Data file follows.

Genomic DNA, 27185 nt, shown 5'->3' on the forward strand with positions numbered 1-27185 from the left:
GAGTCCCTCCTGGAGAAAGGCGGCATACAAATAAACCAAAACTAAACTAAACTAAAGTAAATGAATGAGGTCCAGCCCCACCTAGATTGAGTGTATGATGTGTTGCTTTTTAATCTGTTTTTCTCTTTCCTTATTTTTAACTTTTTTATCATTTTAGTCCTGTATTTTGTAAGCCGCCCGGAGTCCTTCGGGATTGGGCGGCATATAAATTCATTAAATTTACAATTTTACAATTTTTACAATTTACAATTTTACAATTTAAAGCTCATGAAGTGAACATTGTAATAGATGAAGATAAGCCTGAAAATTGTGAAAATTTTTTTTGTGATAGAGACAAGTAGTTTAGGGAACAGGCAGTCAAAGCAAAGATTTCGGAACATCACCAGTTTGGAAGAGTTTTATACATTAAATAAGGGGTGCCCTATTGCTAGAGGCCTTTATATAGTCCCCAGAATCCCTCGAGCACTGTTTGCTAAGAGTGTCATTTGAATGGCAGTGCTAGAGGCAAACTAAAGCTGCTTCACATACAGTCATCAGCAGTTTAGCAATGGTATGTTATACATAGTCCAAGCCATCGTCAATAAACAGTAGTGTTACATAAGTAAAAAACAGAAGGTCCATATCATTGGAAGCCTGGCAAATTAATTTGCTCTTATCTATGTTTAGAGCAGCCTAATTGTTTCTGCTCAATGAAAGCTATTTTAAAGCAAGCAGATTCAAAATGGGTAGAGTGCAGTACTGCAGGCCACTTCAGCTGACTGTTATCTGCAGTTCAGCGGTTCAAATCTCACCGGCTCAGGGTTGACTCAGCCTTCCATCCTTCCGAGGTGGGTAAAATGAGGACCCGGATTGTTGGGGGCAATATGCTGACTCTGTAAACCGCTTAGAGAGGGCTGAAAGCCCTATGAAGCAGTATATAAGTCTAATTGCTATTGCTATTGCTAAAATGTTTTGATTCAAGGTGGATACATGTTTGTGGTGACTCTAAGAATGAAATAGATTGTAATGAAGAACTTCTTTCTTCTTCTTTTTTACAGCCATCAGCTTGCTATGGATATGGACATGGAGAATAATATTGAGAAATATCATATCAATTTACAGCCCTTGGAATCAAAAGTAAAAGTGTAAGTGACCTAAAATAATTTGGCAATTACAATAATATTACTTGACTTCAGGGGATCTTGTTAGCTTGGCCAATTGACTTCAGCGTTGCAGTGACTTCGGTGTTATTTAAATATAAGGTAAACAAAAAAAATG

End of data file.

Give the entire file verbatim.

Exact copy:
Genomic DNA, 27185 nt, shown 5'->3' on the forward strand with positions numbered 1-27185 from the left:
GAGTCCCTCCTGGAGAAAGGCGGCATACAAATAAACCAAAACTAAACTAAACTAAAGTAAATGAATGAGGTCCAGCCCCACCTAGATTGAGTGTATGATGTGTTGCTTTTTAATCTGTTTTTCTCTTTCCTTATTTTTAACTTTTTTATCATTTTAGTCCTGTATTTTGTAAGCCGCCCGGAGTCCTTCGGGATTGGGCGGCATATAAATTCATTAAATTTACAATTTTACAATTTTTACAATTTACAATTTTACAATTTAAAGCTCATGAAGTGAACATTGTAATAGATGAAGATAAGCCTGAAAATTGTGAAAATTTTTTTTGTGATAGAGACAAGTAGTTTAGGGAACAGGCAGTCAAAGCAAAGATTTCGGAACATCACCAGTTTGGAAGAGTTTTATACATTAAATAAGGGGTGCCCTATTGCTAGAGGCCTTTATATAGTCCCCAGAATCCCTCGAGCACTGTTTGCTAAGAGTGTCATTTGAATGGCAGTGCTAGAGGCAAACTAAAGCTGCTTCACATACAGTCATCAGCAGTTTAGCAATGGTATGTTATACATAGTCCAAGCCATCGTCAATAAACAGTAGTGTTACATAAGTAAAAAACAGAAGGTCCATATCATTGGAAGCCTGGCAAATTAATTTGCTCTTATCTATGTTTAGAGCAGCCTAATTGTTTCTGCTCAATGAAAGCTATTTTAAAGCAAGCAGATTCAAAATGGGTAGAGTGCAGTACTGCAGGCCACTTCAGCTGACTGTTATCTGCAGTTCAGCGGTTCAAATCTCACCGGCTCAGGGTTGACTCAGCCTTCCATCCTTCCGAGGTGGGTAAAATGAGGACCCGGATTGTTGGGGGCAATATGCTGACTCTGTAAACCGCTTAGAGAGGGCTGAAAGCCCTATGAAGCAGTATATAAGTCTAATTGCTATTGCTATTGCTAAAATGTTTTGATTCAAGGTGGATACATGTTTGTGGTGACTCTAAGAATGAAATAGATTGTAATGAAGAACTTCTTTCTTCTTCTTTTTTACAGCCATCAGCTTGCTATGGATATGGACATGGAGAATAATATTGAGAAATATCATATCAATTTACAGCCCTTGGAATCAAAAGTAAAAGTGTAAGTGACCTAAAATAATTTGGCAATTACAATAATATTACTTGACTTCAGGGGATCTTGTTAGCTTGGCCAATTGACTTCAGCGTTGCAGTGACTTCGGTGTTATTTAAATATAAGGTAAACAAAAAAAATG